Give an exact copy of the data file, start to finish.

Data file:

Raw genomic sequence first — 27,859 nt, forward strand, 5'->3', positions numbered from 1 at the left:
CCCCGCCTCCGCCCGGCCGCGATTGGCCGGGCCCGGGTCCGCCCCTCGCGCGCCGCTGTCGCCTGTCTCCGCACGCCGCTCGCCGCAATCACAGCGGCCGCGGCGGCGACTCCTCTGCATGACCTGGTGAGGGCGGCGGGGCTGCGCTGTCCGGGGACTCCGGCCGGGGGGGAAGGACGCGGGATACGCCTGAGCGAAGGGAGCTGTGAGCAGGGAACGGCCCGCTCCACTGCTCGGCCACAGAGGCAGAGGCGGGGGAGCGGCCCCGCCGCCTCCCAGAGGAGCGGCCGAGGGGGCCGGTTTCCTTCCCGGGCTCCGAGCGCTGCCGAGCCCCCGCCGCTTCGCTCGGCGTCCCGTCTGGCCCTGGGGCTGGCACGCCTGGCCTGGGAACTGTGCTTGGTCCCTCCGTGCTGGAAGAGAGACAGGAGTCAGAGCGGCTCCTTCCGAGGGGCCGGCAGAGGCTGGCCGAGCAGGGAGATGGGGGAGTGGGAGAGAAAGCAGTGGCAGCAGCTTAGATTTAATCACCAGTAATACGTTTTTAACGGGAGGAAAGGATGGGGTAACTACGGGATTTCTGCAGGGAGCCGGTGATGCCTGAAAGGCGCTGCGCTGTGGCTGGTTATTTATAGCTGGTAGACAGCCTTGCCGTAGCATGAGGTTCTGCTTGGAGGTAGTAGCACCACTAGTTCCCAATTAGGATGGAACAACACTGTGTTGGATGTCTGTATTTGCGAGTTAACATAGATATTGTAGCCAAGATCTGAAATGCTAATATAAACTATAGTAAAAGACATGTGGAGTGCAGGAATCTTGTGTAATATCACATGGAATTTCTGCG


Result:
Raw genomic sequence first — 27,859 nt, forward strand, 5'->3', positions numbered from 1 at the left:
CCCCGCCTCCGCCCGGCCGCGATTGGCCGGGCCCGGGTCCGCCCCTCGCGCGCCGCTGTCGCCTGTCTCCGCACGCCGCTCGCCGCAATCACAGCGGCCGCGGCGGCGACTCCTCTGCATGACCTGGTGAGGGCGGCGGGGCTGCGCTGTCCGGGGACTCCGGCCGGGGGGGAAGGACGCGGGATACGCCTGAGCGAAGGGAGCTGTGAGCAGGGAACGGCCCGCTCCACTGCTCGGCCACAGAGGCAGAGGCGGGGGAGCGGCCCCGCCGCCTCCCAGAGGAGCGGCCGAGGGGGCCGGTTTCCTTCCCGGGCTCCGAGCGCTGCCGAGCCCCCGCCGCTTCGCTCGGCGTCCCGTCTGGCCCTGGGGCTGGCACGCCTGGCCTGGGAACTGTGCTTGGTCCCTCCGTGCTGGAAGAGAGACAGGAGTCAGAGCGGCTCCTTCCGAGGGGCCGGCAGAGGCTGGCCGAGCAGGGAGATGGGGGAGTGGGAGAGAAAGCAGTGGCAGCAGCTTAGATTTAATCACCAGTAATACGTTTTTAACGGGAGGAAAGGATGGGGTAACTACGGGATTTCTGCAGGGAGCCGGTGATGCCTGAAAGGCGCTGCGCTGTGGCTGGTTATTTATAGCTGGTAGACAGCCTTGCCGTAGCATGAGGTTCTGCTTGGAGGTAGTAGCACCACTAGTTCCCAATTAGGATGGAACAACACTGTGTTGGATGTCTGTATTTGCGAGTTAACATAGATATTGTAGCCAAGATCTGAAATGCTAATATAAACTATAGTAAAAGACATGTGGAGTGCAGGAATCTTGTGTAATATCACATGGAATTTCTGCG